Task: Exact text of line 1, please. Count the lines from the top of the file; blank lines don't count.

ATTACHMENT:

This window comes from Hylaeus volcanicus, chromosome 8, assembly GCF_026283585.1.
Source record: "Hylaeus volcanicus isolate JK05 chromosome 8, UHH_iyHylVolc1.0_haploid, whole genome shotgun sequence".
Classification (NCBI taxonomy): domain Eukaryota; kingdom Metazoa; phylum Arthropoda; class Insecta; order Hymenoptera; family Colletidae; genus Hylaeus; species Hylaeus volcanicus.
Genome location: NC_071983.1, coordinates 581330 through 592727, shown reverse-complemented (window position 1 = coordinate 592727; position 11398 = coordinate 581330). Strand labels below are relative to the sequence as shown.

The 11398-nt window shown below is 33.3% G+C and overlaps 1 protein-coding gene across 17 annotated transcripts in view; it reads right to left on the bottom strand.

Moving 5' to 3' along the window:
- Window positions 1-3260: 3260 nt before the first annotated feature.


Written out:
This window comes from Hylaeus volcanicus, chromosome 8, assembly GCF_026283585.1.